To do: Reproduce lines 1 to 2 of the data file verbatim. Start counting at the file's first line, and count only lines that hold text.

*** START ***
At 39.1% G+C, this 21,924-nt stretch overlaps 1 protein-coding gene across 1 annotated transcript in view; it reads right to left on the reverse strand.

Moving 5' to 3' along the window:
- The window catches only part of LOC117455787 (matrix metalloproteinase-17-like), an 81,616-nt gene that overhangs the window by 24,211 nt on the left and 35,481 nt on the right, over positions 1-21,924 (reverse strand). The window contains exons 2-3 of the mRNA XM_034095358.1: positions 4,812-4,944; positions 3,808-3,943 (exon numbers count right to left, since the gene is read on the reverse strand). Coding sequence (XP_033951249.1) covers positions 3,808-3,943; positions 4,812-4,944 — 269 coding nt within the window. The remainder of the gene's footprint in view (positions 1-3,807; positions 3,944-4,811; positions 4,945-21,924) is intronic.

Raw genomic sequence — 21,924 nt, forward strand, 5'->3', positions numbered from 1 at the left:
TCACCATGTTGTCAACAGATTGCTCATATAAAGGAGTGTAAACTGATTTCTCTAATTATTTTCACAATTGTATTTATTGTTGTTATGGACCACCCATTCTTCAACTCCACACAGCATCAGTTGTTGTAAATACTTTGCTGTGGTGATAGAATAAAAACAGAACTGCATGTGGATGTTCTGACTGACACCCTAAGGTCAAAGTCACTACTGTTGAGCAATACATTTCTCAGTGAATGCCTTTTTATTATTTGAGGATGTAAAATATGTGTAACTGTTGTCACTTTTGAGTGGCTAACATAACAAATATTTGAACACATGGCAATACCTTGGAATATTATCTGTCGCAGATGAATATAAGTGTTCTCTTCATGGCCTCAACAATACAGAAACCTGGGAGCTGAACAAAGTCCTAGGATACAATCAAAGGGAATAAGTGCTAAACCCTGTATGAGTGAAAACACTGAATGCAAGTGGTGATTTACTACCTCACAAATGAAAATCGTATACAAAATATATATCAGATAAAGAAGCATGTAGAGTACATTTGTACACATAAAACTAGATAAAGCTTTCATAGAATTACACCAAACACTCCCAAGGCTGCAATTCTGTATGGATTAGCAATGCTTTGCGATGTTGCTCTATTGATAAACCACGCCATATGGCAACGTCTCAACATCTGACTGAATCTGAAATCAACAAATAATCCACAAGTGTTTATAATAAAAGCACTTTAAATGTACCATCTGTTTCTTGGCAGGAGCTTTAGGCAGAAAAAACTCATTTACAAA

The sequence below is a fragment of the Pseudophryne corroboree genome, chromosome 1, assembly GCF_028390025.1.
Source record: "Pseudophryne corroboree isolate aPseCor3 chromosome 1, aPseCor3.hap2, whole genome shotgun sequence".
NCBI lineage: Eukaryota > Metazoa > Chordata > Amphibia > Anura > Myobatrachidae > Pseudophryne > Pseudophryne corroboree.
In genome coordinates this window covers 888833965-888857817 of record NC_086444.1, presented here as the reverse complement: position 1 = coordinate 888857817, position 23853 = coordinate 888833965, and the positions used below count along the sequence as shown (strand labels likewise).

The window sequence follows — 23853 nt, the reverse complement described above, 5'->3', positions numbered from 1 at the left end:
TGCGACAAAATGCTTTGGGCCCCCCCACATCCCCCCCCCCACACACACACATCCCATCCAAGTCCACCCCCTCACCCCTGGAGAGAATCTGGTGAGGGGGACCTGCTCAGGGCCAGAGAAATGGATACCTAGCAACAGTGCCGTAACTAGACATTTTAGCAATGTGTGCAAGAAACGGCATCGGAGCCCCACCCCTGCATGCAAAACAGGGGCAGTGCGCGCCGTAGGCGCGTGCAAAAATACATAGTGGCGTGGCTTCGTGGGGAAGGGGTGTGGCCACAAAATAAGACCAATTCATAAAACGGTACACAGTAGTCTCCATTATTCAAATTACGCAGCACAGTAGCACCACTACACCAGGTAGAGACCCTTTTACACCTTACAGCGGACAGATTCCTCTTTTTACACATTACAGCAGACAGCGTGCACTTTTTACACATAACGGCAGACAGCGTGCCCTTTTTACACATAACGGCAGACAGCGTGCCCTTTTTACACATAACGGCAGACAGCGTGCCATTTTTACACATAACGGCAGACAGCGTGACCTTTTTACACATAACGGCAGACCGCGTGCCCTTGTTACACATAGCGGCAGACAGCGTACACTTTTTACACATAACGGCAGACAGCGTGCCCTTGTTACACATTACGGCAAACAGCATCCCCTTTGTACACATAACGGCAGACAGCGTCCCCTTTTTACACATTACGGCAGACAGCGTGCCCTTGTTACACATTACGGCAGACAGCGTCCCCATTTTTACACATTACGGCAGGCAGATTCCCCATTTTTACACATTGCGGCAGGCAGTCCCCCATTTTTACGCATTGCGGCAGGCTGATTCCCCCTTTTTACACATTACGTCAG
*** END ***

At 39.1% G+C, this 21,924-nt stretch overlaps 1 protein-coding gene across 1 annotated transcript in view; it reads right to left on the reverse strand.

Moving 5' to 3' along the window: